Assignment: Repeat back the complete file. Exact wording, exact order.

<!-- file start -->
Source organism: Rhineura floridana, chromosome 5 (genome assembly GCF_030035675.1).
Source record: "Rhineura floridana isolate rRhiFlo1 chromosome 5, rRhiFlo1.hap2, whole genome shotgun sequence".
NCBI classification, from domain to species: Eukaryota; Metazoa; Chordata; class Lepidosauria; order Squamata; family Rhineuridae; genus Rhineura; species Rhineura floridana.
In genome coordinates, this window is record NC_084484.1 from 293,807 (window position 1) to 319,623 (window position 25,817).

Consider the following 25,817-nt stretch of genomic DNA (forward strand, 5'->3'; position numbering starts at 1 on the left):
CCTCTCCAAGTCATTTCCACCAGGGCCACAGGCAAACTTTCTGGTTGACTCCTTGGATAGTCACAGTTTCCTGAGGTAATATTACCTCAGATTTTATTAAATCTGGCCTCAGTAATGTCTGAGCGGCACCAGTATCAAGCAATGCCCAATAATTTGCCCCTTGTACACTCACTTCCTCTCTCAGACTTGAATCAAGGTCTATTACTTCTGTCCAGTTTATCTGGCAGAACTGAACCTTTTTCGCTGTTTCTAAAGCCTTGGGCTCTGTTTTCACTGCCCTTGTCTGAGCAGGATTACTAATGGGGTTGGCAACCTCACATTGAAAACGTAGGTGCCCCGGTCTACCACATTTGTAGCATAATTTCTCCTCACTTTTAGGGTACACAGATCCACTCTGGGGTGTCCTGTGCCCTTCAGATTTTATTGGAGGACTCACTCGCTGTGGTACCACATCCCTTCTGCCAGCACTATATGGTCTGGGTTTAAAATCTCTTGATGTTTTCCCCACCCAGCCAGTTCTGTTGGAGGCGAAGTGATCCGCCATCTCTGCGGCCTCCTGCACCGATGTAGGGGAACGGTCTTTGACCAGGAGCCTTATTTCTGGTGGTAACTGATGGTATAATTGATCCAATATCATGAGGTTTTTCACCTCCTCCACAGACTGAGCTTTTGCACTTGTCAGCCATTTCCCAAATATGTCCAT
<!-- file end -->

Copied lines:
Source organism: Rhineura floridana, chromosome 5 (genome assembly GCF_030035675.1).
Source record: "Rhineura floridana isolate rRhiFlo1 chromosome 5, rRhiFlo1.hap2, whole genome shotgun sequence".
NCBI classification, from domain to species: Eukaryota; Metazoa; Chordata; class Lepidosauria; order Squamata; family Rhineuridae; genus Rhineura; species Rhineura floridana.
In genome coordinates, this window is record NC_084484.1 from 293,807 (window position 1) to 319,623 (window position 25,817).

Consider the following 25,817-nt stretch of genomic DNA (forward strand, 5'->3'; position numbering starts at 1 on the left):
CCTCTCCAAGTCATTTCCACCAGGGCCACAGGCAAACTTTCTGGTTGACTCCTTGGATAGTCACAGTTTCCTGAGGTAATATTACCTCAGATTTTATTAAATCTGGCCTCAGTAATGTCTGAGCGGCACCAGTATCAAGCAATGCCCAATAATTTGCCCCTTGTACACTCACTTCCTCTCTCAGACTTGAATCAAGGTCTATTACTTCTGTCCAGTTTATCTGGCAGAACTGAACCTTTTTCGCTGTTTCTAAAGCCTTGGGCTCTGTTTTCACTGCCCTTGTCTGAGCAGGATTACTAATGGGGTTGGCAACCTCACATTGAAAACGTAGGTGCCCCGGTCTACCACATTTGTAGCATAATTTCTCCTCACTTTTAGGGTACACAGATCCACTCTGGGGTGTCCTGTGCCCTTCAGATTTTATTGGAGGACTCACTCGCTGTGGTACCACATCCCTTCTGCCAGCACTATATGGTCTGGGTTTAAAATCTCTTGATGTTTTCCCCACCCAGCCAGTTCTGTTGGAGGCGAAGTGATCCGCCATCTCTGCGGCCTCCTGCACCGATGTAGGGGAACGGTCTTTGACCAGGAGCCTTATTTCTGGTGGTAACTGATGGTATAATTGATCCAATATCATGAGGTTTTTCACCTCCTCCACAGACTGAGCTTTTGCACTTGTCAGCCATTTCCCAAATATGTCCAT